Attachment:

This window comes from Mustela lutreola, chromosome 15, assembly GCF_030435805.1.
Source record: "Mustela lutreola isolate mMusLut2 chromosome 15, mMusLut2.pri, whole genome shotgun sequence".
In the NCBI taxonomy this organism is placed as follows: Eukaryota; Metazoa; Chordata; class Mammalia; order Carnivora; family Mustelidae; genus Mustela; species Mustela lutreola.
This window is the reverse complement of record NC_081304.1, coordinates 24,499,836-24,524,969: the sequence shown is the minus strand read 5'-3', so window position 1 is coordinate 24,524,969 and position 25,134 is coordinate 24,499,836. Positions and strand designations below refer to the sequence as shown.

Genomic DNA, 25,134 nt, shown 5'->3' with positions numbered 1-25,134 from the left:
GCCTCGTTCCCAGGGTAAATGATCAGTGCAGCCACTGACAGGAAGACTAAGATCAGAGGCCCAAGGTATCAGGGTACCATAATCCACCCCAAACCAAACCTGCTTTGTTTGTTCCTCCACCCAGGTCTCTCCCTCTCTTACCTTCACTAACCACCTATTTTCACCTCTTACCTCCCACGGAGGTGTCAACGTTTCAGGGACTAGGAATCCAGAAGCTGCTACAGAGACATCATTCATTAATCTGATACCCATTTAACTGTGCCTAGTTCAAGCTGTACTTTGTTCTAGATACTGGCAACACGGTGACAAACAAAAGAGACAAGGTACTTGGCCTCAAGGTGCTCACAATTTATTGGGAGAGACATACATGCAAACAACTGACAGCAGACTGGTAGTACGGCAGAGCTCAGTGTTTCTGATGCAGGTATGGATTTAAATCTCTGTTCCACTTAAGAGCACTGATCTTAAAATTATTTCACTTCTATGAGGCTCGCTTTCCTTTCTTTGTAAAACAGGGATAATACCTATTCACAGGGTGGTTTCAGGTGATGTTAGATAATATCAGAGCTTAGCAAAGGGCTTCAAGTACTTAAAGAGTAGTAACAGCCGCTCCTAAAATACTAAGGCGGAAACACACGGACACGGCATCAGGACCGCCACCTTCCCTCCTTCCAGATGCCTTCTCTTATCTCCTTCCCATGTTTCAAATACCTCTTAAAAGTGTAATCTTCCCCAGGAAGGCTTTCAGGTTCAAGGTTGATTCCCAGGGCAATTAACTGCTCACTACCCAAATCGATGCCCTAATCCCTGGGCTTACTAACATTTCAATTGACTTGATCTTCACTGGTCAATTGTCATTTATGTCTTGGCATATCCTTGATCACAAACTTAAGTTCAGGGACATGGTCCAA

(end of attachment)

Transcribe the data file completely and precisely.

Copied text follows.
This window comes from Mustela lutreola, chromosome 15, assembly GCF_030435805.1.
Source record: "Mustela lutreola isolate mMusLut2 chromosome 15, mMusLut2.pri, whole genome shotgun sequence".
In the NCBI taxonomy this organism is placed as follows: Eukaryota; Metazoa; Chordata; class Mammalia; order Carnivora; family Mustelidae; genus Mustela; species Mustela lutreola.
This window is the reverse complement of record NC_081304.1, coordinates 24,499,836-24,524,969: the sequence shown is the minus strand read 5'-3', so window position 1 is coordinate 24,524,969 and position 25,134 is coordinate 24,499,836. Positions and strand designations below refer to the sequence as shown.

Genomic DNA, 25,134 nt, shown 5'->3' with positions numbered 1-25,134 from the left:
GCCTCGTTCCCAGGGTAAATGATCAGTGCAGCCACTGACAGGAAGACTAAGATCAGAGGCCCAAGGTATCAGGGTACCATAATCCACCCCAAACCAAACCTGCTTTGTTTGTTCCTCCACCCAGGTCTCTCCCTCTCTTACCTTCACTAACCACCTATTTTCACCTCTTACCTCCCACGGAGGTGTCAACGTTTCAGGGACTAGGAATCCAGAAGCTGCTACAGAGACATCATTCATTAATCTGATACCCATTTAACTGTGCCTAGTTCAAGCTGTACTTTGTTCTAGATACTGGCAACACGGTGACAAACAAAAGAGACAAGGTACTTGGCCTCAAGGTGCTCACAATTTATTGGGAGAGACATACATGCAAACAACTGACAGCAGACTGGTAGTACGGCAGAGCTCAGTGTTTCTGATGCAGGTATGGATTTAAATCTCTGTTCCACTTAAGAGCACTGATCTTAAAATTATTTCACTTCTATGAGGCTCGCTTTCCTTTCTTTGTAAAACAGGGATAATACCTATTCACAGGGTGGTTTCAGGTGATGTTAGATAATATCAGAGCTTAGCAAAGGGCTTCAAGTACTTAAAGAGTAGTAACAGCCGCTCCTAAAATACTAAGGCGGAAACACACGGACACGGCATCAGGACCGCCACCTTCCCTCCTTCCAGATGCCTTCTCTTATCTCCTTCCCATGTTTCAAATACCTCTTAAAAGTGTAATCTTCCCCAGGAAGGCTTTCAGGTTCAAGGTTGATTCCCAGGGCAATTAACTGCTCACTACCCAAATCGATGCCCTAATCCCTGGGCTTACTAACATTTCAATTGACTTGATCTTCACTGGTCAATTGTCATTTATGTCTTGGCATATCCTTGATCACAAACTTAAGTTCAGGGACATGGTCCAA